Forty percent of people believe they are more likely to win the lottery or get struck by lightning than experience a home fire. The mistaken impression will prove fatal for some and disastrous for many more.
The findings from a new American Red Cross survey also show:
• More than three-fourths (80 percent) of people surveyed believe everyone in their household knows what to do when a smoke alarm goes off. But less than half have a home fire escape plan in place. And only half of the families that do have a plan have actually practiced it.
• Home fire experts say people have as little as two minutes to escape a burning home. However, the survey showed nearly 60 percent of people mistakenly believe they have much more time than is realistic.
• Even though many admit to actions that could contribute to a home fire, only one out of four (27 percent) people think that they are likely to experience a home fire in their lifetime.
• About 40 percent of people have forgotten to turn off a stove or oven, even though cooking is the leading cause of home fires and home fire injuries.
• More than a third (34 percent) of people have used a stove, kerosene lantern or space heater to warm their home. The fact is that heating equipment is involved in one of every five home fire deaths.
• Some progress is being made. More people are replacing batteries (a 9 percent increase vs. 2015) and testing to make sure their smoke alarms are working (an 11 percent increase vs. 2015).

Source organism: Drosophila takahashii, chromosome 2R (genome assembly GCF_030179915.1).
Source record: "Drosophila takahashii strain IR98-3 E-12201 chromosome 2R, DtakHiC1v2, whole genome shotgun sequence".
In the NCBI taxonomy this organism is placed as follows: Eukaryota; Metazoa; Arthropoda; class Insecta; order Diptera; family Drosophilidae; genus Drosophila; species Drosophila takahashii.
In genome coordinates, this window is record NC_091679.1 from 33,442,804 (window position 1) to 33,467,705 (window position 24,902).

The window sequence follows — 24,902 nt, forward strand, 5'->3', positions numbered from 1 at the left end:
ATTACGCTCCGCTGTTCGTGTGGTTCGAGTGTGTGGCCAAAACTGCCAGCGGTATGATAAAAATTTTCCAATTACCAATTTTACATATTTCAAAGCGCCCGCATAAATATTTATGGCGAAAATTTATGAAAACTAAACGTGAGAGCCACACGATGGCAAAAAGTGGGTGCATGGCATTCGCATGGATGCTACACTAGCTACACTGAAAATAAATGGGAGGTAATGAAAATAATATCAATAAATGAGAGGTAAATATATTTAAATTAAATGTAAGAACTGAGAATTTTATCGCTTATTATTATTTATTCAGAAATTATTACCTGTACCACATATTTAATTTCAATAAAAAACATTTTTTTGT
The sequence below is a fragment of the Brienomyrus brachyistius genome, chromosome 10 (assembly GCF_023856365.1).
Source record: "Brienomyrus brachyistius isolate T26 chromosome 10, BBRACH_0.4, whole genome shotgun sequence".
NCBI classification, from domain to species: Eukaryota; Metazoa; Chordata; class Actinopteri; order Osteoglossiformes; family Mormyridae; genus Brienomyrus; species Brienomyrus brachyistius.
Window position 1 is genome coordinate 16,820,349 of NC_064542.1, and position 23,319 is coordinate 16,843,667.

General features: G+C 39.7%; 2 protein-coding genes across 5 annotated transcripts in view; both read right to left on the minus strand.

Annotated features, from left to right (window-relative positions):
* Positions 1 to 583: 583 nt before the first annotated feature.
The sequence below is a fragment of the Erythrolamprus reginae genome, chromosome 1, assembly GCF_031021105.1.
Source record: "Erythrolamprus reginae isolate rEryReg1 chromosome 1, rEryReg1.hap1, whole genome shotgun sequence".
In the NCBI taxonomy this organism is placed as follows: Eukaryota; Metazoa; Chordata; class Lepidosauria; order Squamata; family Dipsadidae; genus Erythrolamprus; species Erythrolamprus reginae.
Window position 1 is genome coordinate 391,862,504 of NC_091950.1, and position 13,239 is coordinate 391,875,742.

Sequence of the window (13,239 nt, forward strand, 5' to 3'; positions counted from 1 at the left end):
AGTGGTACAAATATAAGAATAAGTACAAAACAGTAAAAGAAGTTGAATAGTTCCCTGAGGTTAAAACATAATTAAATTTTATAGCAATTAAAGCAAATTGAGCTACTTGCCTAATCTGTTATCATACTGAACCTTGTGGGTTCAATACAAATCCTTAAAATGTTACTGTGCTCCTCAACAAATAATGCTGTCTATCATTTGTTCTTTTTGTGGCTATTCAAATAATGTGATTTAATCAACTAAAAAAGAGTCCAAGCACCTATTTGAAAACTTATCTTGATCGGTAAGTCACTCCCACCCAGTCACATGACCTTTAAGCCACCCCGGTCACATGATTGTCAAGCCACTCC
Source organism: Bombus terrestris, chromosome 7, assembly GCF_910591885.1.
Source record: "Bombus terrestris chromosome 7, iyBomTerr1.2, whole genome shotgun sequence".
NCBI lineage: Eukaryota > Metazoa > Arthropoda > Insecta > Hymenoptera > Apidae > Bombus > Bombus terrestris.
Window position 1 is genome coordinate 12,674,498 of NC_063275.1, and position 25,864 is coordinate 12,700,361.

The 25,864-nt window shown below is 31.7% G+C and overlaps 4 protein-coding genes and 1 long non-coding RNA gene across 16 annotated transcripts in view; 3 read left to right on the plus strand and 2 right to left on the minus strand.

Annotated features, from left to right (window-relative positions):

Home fires are the most common disaster in the country – the majority of the nearly 64,000 disasters the Red Cross responds to every year across the country.
Throughout South Carolina this year, more than 2,500 people have been impacted by a home fire.
The S.C. fire marshal’s office reports that 39 people have died in 32 fatal fires so far in 2018. One of the victims was in Orangeburg County in January.
“Home fires happen without warning and are responsible for killing seven people every day,” Rebecca Jordan, executive director of the Red Cross of Central S.C. chapter. “Through our nationwide Home Fire Campaign, we are working hard to teach people about home fire safety and install free smoke alarms.”
Hardly a day goes by that the Red Cross is not notifying media of efforts to help people and families around the state deal with fires. And the Red Cross always answers the call when there is a hurricane, tornado or other disaster. People expect it.
But remember, the Red Cross is a charitable organization – not a government agency – and depends on volunteers and the generosity of the American public to perform its mission. For more information, visit www.redcross.org/SC or @RedCrossSC